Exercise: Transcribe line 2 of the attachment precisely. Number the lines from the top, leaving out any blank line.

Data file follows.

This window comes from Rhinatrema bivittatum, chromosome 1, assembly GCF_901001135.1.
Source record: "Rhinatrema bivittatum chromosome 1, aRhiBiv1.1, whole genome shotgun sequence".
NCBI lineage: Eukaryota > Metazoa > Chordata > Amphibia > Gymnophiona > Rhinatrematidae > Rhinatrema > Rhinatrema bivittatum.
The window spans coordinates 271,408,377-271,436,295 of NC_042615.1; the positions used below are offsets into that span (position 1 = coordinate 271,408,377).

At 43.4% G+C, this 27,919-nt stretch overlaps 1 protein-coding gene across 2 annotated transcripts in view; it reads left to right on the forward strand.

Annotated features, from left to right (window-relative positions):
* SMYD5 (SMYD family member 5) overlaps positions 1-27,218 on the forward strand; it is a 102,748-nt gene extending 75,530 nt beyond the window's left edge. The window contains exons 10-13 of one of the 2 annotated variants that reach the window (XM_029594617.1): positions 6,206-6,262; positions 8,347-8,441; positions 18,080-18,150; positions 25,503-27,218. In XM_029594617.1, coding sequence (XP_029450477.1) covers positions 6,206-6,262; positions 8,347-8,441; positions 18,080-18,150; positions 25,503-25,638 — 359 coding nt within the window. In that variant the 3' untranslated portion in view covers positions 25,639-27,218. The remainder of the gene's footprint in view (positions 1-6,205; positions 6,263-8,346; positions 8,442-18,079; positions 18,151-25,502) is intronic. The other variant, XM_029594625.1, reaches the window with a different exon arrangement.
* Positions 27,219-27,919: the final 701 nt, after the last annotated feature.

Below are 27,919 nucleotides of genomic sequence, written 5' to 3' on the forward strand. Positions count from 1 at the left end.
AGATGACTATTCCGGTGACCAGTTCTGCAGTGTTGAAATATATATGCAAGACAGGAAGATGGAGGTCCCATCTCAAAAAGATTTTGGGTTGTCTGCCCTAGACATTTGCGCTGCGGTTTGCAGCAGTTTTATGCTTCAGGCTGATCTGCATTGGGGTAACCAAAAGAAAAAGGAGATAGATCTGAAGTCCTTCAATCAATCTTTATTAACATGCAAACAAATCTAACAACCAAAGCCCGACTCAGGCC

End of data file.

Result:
Source record: "Rhinatrema bivittatum chromosome 1, aRhiBiv1.1, whole genome shotgun sequence".